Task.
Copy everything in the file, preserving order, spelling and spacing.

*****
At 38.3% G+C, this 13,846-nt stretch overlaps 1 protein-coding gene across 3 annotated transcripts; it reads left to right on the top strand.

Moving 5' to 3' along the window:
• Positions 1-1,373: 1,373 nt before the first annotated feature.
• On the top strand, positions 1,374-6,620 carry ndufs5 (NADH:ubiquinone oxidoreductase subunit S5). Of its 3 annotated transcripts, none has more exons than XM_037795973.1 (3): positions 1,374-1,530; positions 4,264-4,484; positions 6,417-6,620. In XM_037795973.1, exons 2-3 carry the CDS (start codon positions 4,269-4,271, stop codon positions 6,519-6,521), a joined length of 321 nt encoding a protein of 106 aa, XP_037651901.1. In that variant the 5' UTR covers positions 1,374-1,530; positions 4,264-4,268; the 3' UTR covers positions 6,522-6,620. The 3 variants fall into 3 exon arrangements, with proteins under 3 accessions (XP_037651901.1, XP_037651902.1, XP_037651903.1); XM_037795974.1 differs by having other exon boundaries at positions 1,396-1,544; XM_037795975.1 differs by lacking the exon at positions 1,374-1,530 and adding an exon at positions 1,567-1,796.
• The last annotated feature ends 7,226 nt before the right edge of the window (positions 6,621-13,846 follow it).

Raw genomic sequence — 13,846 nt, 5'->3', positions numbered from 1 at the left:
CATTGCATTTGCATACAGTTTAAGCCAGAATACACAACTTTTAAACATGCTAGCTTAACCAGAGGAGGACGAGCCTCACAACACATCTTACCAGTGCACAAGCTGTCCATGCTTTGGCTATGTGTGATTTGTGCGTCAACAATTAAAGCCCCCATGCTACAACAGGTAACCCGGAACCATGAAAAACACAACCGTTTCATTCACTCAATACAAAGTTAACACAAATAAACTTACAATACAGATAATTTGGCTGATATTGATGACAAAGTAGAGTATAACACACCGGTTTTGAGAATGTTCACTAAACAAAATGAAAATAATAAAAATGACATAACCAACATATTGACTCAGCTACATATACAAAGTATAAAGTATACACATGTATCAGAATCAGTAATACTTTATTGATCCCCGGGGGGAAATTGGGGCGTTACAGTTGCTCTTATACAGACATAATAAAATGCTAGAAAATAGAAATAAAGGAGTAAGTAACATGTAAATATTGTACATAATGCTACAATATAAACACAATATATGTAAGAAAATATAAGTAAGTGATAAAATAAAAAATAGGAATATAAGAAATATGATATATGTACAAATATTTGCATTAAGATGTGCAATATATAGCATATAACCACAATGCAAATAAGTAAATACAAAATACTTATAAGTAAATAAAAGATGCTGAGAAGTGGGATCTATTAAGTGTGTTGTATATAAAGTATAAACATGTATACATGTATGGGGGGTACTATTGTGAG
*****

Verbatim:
At 38.3% G+C, this 13,846-nt stretch overlaps 1 protein-coding gene across 3 annotated transcripts; it reads left to right on the top strand.

Moving 5' to 3' along the window:
• Positions 1-1,373: 1,373 nt before the first annotated feature.
• On the top strand, positions 1,374-6,620 carry ndufs5 (NADH:ubiquinone oxidoreductase subunit S5). Of its 3 annotated transcripts, none has more exons than XM_037795973.1 (3): positions 1,374-1,530; positions 4,264-4,484; positions 6,417-6,620. In XM_037795973.1, exons 2-3 carry the CDS (start codon positions 4,269-4,271, stop codon positions 6,519-6,521), a joined length of 321 nt encoding a protein of 106 aa, XP_037651901.1. In that variant the 5' UTR covers positions 1,374-1,530; positions 4,264-4,268; the 3' UTR covers positions 6,522-6,620. The 3 variants fall into 3 exon arrangements, with proteins under 3 accessions (XP_037651901.1, XP_037651902.1, XP_037651903.1); XM_037795974.1 differs by having other exon boundaries at positions 1,396-1,544; XM_037795975.1 differs by lacking the exon at positions 1,374-1,530 and adding an exon at positions 1,567-1,796.
• The last annotated feature ends 7,226 nt before the right edge of the window (positions 6,621-13,846 follow it).

Raw genomic sequence — 13,846 nt, 5'->3', positions numbered from 1 at the left:
CATTGCATTTGCATACAGTTTAAGCCAGAATACACAACTTTTAAACATGCTAGCTTAACCAGAGGAGGACGAGCCTCACAACACATCTTACCAGTGCACAAGCTGTCCATGCTTTGGCTATGTGTGATTTGTGCGTCAACAATTAAAGCCCCCATGCTACAACAGGTAACCCGGAACCATGAAAAACACAACCGTTTCATTCACTCAATACAAAGTTAACACAAATAAACTTACAATACAGATAATTTGGCTGATATTGATGACAAAGTAGAGTATAACACACCGGTTTTGAGAATGTTCACTAAACAAAATGAAAATAATAAAAATGACATAACCAACATATTGACTCAGCTACATATACAAAGTATAAAGTATACACATGTATCAGAATCAGTAATACTTTATTGATCCCCGGGGGGAAATTGGGGCGTTACAGTTGCTCTTATACAGACATAATAAAATGCTAGAAAATAGAAATAAAGGAGTAAGTAACATGTAAATATTGTACATAATGCTACAATATAAACACAATATATGTAAGAAAATATAAGTAAGTGATAAAATAAAAAATAGGAATATAAGAAATATGATATATGTACAAATATTTGCATTAAGATGTGCAATATATAGCATATAACCACAATGCAAATAAGTAAATACAAAATACTTATAAGTAAATAAAAGATGCTGAGAAGTGGGATCTATTAAGTGTGTTGTATATAAAGTATAAACATGTATACATGTATGGGGGGTACTATTGTGAG